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July 7, 2011

Making Strides for Street Dogs in Chile

With support from HSI, local animal advocates join efforts to address pet overpopulation

Humane Society International

  • Taking a nap during the usual afternoon pedestrian traffic. Alexandra Rothlisberger/HSI

  • Two street pals going for a stroll. Alexandra Rothlisberger/HSI

  • Waiting in the sun for his guardian to come home. Alexandra Rothlisberger/HSI

  • A sedated street pit bull is handled for a TNR intervention. Alexandra Rothlisberger/HSI

  • Dr. Sergio Muñoz Rodriguez checks on a patient. Alexandra Rothlisberger/HSI

  • Dr Muñoz prepares for a free-of-charge surgery on a street dog. Once spayed, her chances of being adopted will increase. Alexandra Rothlisberger/HSI

  • Awaiting adoption with the help of Tu Pata en Mi Mano. Alexandra Rothlisberger/HSI

  • Like many others, Bigotes found a loving home thanks to Tu Pata en Mi Mano. Alexandra Rothlisberger/HSI

  • Finally heading home after spay surgery in town of Las Cruces. Alexandra Rothlisberger/HSI

by Julie Hauserman

In Chile, it is routine for dog owners to let their pets outside when they go to work in the morning, then let the dogs back inside in the evening. Most of the dogs aren’t spayed or neutered, and they roam the streets all day.

The result is predictable: a proliferation of street dogs throughout Chile’s neighborhoods, a problem that Humane Society International and local Chilean animal advocates are trying to tackle day by day, and year by year.

Alexandra Rothlisberger, HSI’s program manager for Latin America & Caribbean, recently made a series of site visits in Chile to see field veterinary clinics in action. Local groups are in charge of the logistics associated with setting up a spay or neuter clinic, while the veterinarians usually travel from the capital city of Santiago to perform the surgeries and provide other services such as rabies shots, de-worming, and treatment as needed.

“I saw Chileans show tremendous compassion for the animals,” Rothlisberger said. “There are a lot of street dogs. People leave water and food out and build makeshift houses for them. Now, the main goal is to reduce the population of roaming dogs.”

A labor of love 

Rothlisberger met with two of the nonprofit groups HSI has worked with in the past, RIMA and ACUAA. Both organizations are comprised of skilled veterinarians who, along with dedicated volunteers, travel the region and set up field veterinary clinics with the help of community groups, or else contract with municipalities, to provide affordable spay/neuter services in areas where the need is greater. Volunteers who hold full-time jobs during the week join the field clinics on the weekends.

“These veterinarians in Chile show a lot of dedication and have high-level surgical skills,” Rothlisberger commented.

Many of the communities that RIMA and ACUAA visit are plagued by poverty and street violence, and animal welfare tends to slip down the priority list when people are face-to-face with dire human needs.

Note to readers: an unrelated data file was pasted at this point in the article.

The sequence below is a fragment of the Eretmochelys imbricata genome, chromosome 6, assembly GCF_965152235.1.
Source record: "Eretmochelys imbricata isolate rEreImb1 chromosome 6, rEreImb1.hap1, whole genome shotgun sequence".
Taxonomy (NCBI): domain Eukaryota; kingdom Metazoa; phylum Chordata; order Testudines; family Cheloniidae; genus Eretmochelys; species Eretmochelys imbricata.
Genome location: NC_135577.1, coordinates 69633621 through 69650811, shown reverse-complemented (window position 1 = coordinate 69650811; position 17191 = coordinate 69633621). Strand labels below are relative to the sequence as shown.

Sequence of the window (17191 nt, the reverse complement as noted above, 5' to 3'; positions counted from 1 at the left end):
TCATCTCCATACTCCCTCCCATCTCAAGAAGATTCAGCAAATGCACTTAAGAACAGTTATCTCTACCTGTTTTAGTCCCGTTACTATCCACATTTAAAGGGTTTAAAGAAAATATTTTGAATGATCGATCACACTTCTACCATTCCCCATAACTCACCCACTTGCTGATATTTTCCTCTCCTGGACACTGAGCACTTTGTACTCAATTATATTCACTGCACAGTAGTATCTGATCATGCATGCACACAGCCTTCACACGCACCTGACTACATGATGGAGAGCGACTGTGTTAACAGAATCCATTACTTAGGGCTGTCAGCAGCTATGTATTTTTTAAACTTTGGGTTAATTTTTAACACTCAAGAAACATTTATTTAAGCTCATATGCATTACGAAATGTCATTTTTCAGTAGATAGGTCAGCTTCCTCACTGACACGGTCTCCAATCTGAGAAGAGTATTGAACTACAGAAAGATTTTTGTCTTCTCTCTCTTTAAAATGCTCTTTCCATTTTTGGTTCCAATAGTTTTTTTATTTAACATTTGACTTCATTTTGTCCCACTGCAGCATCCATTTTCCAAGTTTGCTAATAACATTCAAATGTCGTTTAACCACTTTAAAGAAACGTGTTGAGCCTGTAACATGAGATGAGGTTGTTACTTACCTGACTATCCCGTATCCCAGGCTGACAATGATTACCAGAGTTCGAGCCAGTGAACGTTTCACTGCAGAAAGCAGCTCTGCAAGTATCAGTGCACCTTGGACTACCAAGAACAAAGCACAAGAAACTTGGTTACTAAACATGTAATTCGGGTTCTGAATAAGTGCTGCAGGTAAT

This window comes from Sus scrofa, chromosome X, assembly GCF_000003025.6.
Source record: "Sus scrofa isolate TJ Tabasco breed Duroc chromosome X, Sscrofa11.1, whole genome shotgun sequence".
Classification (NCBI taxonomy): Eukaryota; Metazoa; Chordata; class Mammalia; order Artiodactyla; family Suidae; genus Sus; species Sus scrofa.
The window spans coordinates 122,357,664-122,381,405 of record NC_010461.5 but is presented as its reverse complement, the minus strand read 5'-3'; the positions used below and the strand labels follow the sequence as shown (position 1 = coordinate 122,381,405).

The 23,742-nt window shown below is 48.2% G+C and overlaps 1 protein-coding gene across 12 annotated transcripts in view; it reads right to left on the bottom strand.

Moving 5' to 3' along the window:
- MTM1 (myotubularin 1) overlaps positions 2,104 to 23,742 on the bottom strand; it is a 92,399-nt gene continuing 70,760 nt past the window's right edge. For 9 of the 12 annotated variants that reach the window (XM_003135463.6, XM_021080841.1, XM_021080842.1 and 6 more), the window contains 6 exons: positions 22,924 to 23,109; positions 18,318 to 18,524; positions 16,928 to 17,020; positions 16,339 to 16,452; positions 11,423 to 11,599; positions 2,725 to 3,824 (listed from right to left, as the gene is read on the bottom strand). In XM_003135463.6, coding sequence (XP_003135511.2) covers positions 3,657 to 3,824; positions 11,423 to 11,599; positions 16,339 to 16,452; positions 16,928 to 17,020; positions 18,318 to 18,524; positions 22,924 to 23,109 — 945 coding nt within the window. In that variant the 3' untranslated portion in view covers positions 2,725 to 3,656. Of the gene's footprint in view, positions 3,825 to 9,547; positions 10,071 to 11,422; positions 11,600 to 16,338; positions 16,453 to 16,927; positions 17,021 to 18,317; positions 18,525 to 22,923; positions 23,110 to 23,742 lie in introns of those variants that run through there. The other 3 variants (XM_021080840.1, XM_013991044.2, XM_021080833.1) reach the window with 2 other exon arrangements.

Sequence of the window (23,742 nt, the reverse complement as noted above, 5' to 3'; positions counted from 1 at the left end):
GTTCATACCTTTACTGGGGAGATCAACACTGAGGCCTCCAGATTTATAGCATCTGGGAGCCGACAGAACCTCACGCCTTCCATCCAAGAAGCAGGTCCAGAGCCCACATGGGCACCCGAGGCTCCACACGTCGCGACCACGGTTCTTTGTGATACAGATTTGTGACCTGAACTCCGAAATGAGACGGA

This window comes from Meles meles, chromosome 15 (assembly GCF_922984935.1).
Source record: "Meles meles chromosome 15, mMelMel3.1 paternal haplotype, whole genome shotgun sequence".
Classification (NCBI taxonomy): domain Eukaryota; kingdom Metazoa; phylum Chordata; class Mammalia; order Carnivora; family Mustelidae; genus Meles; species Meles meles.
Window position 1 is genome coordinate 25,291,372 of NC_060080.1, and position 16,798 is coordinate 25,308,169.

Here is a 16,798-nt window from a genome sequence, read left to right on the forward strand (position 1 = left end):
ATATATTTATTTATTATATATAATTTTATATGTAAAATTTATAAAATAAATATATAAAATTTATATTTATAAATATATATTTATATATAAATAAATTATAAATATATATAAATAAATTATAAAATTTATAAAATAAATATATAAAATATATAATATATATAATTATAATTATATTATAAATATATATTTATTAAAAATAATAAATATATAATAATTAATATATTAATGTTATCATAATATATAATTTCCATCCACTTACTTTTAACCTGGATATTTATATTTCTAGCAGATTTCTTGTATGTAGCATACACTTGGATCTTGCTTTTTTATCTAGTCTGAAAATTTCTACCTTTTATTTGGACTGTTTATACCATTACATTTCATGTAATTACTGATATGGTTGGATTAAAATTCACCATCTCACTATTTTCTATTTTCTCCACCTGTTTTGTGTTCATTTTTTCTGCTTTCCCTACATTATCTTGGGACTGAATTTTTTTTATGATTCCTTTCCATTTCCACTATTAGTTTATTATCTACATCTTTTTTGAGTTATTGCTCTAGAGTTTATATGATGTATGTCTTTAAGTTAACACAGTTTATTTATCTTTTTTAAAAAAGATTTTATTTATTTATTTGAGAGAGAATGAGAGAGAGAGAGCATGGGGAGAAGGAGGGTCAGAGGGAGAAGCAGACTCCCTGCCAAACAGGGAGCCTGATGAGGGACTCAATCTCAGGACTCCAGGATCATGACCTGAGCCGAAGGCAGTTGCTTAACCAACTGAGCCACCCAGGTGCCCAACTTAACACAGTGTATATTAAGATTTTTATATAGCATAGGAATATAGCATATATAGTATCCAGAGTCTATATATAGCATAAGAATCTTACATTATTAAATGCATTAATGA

RIMA’s Dr. Sergio Muñoz Rodriguez, an HSI consultant veterinarian, is also an enthusiastic animal advocate who helps organize volunteers, recruits veterinary students to help with the field clinics, and provides spay/neuter services. Almost every weekend, he hits the road to visit communities and spay or neuter street dogs.

"Every time I sterilize an animal, I think of all the unwanted dogs or cats that the operation will prevent," Dr. Rodríguez told HSI in 2008. "This work is hard, but it's the most satisfying work I could do."

Working for lasting change 

HSI has been privileged to meet and work with so many compassionate animal advocates in Chile: On this trip, Rothlisberger met 22-year-old student Anyelo Soto, who dedicates his free time to fighting for animals.

Soto uses the Internet to connect to animal advocates throughout Chile and beyond, and to further the cause of compassionate animal treatment. His animal welfare group, Tu Pata en Mi Mano, has 13,000 Facebook followers, and Soto circulates petitions, raises money, and holds online adoption drives. He’s also started a one-hour radio show to discuss animal welfare issues.

HSI is committed to continuing animal welfare work in Chile, especially empowering animal advocates there, Rothlisberger said.

“Our next step,” she explained, “is to assist in strengthening local groups for them to keep growing and providing spay/neuter services on a regular basis.”

Some parts of the country are still recovering from the volcanic eruption in 2008, and the earthquake followed by a tsunami that devastated coastal towns in 2010. HSI deployed a disaster team to Chile in 2008 and supported a RIMA-led disaster response in 2010, and we are committed to help provide on-the-ground staff, equipment, transportation, and funding for animal rescue efforts, wherever they are needed next in the country.

Currently, through our representative Dr. Sergio Muñoz Rodriguez, HSI is on the ground monitoring the volcanic activity in the south. We believe in the local capacity that exists in Chile to respond to such an event, but we are on stand-by to provide any necessary assistance.